A small whitemouth moray eel peeks out from its hideaway in the rocks. It’s astonishing how even quite big eels can disappear into a crack that I can’t even see.
At one of my regular snorkel spots, there’s a place where a small whitemouth eel had taken up residence. I saw it there several times, head sticking out from a hole in the rock, flashing its white mouth. Then one day it was gone, but there was clearly something else in there. It looked like another eel, but I only saw a smooth patch of skin, it was curled in there so tightly.
Recently though, I saw that the creature had turned around and, in the small opening, part of its head could be seen, revealing it to be a small yellowhead moray eel. In the photo, the eel’s eye peers out from its lair, which is surrounded by rock covered with different-colored growths.
Things to like about the zebra moray eel include that they’re probably the easiest eel to identify. They also tend to be quite long and make visually interesting shapes as they meander through rock and coral.
Whitemouth moray eels can squeeze into the tightest spots on the reef and are often seen with just the head sticking out. They’re easy to identify with their bright white mouths, which they’re constantly opening and closing. While this activity looks somewhat menacing, they’re actually forcing water over their gills in order to breathe. That’s not to say that, if you waggle your finger in the face of an eel, it won’t bite it off so, as with most creatures in the water, it’s best to keep at a reasonable distance and be respectful of them.
Undulated moray eels have a reputation for being ill-tempered. This photo shows why it’s a good idea not to provoke that temper – an abundance of long, sharp teeth.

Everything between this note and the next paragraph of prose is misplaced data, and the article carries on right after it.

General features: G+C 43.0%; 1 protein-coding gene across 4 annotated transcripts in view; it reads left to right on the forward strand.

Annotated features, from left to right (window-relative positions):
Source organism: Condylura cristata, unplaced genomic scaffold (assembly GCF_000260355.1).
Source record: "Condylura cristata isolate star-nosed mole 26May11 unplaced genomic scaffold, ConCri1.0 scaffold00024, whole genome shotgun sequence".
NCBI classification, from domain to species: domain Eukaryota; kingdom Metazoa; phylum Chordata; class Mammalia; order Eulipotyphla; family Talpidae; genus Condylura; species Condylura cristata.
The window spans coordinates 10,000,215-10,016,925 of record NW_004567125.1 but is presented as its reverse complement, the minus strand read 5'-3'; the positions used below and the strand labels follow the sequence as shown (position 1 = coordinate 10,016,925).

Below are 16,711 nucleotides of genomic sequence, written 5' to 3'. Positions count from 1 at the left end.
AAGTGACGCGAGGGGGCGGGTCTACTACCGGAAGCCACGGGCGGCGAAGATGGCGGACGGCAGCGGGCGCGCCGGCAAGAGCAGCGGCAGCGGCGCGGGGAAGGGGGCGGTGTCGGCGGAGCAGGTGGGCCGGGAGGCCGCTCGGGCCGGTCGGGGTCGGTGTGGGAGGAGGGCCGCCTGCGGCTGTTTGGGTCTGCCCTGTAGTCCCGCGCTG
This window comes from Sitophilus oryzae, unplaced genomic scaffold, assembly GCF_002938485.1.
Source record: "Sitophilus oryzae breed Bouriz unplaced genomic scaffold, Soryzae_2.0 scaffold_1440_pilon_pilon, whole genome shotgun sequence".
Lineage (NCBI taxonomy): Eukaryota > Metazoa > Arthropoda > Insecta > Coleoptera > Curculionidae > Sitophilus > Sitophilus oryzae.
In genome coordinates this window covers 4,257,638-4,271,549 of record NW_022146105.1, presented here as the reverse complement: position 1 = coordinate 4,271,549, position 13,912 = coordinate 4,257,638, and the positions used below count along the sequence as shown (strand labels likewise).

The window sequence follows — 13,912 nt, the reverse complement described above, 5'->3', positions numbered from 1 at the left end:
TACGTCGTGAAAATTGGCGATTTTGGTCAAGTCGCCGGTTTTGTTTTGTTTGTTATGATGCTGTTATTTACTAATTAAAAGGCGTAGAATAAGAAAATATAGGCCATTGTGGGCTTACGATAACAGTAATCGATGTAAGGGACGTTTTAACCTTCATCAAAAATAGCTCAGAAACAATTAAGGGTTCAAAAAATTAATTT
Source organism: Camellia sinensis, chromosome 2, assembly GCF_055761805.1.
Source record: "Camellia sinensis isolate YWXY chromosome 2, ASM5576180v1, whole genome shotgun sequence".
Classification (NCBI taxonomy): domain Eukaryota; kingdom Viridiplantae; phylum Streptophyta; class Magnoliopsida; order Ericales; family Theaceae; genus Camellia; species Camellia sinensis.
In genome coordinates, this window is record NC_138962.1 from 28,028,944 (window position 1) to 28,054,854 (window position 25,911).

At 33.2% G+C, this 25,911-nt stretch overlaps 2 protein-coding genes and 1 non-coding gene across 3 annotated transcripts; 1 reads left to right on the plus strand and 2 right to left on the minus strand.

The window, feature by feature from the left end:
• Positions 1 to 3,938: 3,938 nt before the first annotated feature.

This is an adult snowflake moray eel. Their distinctive markings make them one of the easier eels to identify. Unlike other eels, they don’t have sharp teeth, but pebble-like plates which they use to crush the shells of their invertebrate prey.
Zebra moray eels are one of the easiest eels to identify, their circular stripes differentiating them from any other eel. They feed mostly on crabs, which they crush with their blunt teeth.
These eels can grow to five feet in length, but are usually smaller. This one though is probably about as large as they get. The yellow tang near its head could be as long as six or seven inches, while the saddle wrasse at its tail tops out at ten inches. That would make this eel somewhere between four and five feet long. It’s certainly the biggest zebra moray that I’ve seen.
A smaller whitemouth moray eel displays the feature that gives them the name. An eel will typically open and close its mouth in this way, but it’s not an act of aggression. It’s how they breathe, the motion pumping water over the gills.
This pose, with much or most of the eel hidden in a crevasse or coral head, is also typical. It’s how I make most of my sightings. But every so often I’ll see an eel in open water or passing from one hiding spot to the next. It’s usually a fleeting sight as eels can zip along and disappear into the tiniest of cracks.